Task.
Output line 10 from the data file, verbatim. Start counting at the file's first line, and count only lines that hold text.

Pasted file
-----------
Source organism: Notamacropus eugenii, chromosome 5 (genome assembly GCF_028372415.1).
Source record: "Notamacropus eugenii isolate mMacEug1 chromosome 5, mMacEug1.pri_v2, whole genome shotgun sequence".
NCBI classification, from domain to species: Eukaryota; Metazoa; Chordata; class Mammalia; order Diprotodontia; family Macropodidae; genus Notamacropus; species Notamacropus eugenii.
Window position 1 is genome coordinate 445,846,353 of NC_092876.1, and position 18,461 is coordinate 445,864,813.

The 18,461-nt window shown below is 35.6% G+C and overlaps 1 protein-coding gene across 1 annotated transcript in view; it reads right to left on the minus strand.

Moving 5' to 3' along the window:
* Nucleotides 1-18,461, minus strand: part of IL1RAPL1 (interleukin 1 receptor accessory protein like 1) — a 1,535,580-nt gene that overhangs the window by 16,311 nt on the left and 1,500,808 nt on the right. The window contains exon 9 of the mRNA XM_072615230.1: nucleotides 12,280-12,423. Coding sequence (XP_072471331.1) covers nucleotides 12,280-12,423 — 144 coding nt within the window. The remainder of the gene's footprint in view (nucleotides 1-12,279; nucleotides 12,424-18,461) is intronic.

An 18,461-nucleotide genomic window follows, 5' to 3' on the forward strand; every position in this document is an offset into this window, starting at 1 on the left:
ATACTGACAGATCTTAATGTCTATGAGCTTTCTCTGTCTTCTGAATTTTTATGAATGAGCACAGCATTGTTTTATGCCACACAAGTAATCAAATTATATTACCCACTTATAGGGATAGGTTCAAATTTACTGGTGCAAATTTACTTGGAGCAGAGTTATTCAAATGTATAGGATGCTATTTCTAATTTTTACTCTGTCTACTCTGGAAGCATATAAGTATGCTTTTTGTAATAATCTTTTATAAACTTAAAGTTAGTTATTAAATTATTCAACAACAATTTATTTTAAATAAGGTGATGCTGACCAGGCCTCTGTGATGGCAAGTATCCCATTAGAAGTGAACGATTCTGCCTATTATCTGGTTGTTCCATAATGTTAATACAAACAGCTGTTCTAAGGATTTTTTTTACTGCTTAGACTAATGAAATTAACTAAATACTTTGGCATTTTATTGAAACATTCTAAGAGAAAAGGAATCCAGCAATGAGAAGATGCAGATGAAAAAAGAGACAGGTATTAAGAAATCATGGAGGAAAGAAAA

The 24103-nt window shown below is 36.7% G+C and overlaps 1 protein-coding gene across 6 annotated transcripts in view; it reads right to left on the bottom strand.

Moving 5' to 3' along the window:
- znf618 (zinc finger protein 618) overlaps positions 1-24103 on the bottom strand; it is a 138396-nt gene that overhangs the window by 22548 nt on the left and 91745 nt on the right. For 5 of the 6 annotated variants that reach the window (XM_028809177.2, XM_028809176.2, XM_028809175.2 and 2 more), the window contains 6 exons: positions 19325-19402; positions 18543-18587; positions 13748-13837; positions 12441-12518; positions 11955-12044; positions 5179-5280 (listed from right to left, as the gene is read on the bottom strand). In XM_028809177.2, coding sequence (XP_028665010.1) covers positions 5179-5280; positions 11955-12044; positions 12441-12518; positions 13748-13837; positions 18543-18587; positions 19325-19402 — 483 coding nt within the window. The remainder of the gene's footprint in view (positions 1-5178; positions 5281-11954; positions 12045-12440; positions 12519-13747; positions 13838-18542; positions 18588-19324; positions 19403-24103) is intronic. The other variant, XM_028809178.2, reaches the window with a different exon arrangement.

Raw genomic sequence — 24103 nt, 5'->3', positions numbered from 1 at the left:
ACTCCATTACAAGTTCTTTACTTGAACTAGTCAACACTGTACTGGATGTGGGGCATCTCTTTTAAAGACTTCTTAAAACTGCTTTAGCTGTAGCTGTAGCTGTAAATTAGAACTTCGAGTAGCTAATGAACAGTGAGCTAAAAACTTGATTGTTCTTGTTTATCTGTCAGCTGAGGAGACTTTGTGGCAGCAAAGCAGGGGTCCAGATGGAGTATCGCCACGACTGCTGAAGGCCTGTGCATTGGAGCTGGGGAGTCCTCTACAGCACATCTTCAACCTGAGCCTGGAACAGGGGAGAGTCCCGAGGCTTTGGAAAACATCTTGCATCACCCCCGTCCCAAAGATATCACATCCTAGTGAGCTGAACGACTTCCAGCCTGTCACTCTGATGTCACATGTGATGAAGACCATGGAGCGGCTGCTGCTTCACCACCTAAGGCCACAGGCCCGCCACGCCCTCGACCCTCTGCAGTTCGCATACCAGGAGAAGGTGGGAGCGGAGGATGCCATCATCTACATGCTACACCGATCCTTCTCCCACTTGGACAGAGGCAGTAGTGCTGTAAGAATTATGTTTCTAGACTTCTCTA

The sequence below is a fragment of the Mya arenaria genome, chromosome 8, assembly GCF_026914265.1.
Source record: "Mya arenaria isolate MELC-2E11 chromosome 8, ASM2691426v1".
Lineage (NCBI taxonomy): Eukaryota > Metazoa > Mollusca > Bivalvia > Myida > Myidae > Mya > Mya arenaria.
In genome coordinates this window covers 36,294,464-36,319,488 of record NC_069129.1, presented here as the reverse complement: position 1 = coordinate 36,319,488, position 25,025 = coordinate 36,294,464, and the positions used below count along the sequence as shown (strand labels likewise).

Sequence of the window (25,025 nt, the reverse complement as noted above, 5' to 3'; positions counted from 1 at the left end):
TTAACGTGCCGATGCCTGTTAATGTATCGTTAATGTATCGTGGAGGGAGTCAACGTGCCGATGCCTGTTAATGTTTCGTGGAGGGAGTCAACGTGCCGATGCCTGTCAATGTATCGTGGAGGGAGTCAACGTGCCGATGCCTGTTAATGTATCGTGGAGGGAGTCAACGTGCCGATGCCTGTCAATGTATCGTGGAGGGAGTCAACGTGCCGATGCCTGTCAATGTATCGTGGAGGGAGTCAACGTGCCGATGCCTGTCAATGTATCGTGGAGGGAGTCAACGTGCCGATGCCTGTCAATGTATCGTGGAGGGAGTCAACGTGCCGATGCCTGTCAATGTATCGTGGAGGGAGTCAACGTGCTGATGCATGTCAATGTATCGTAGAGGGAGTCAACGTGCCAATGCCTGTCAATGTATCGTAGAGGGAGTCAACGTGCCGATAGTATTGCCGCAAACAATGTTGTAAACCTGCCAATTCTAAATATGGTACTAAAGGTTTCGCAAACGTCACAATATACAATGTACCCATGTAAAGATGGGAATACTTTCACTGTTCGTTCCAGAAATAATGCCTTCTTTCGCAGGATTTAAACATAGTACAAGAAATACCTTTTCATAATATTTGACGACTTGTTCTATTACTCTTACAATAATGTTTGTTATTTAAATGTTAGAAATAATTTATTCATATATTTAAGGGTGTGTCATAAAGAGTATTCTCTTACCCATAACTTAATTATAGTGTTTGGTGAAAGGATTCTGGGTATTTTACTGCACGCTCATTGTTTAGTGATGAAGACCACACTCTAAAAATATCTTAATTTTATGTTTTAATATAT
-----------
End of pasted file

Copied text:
The 24103-nt window shown below is 36.7% G+C and overlaps 1 protein-coding gene across 6 annotated transcripts in view; it reads right to left on the bottom strand.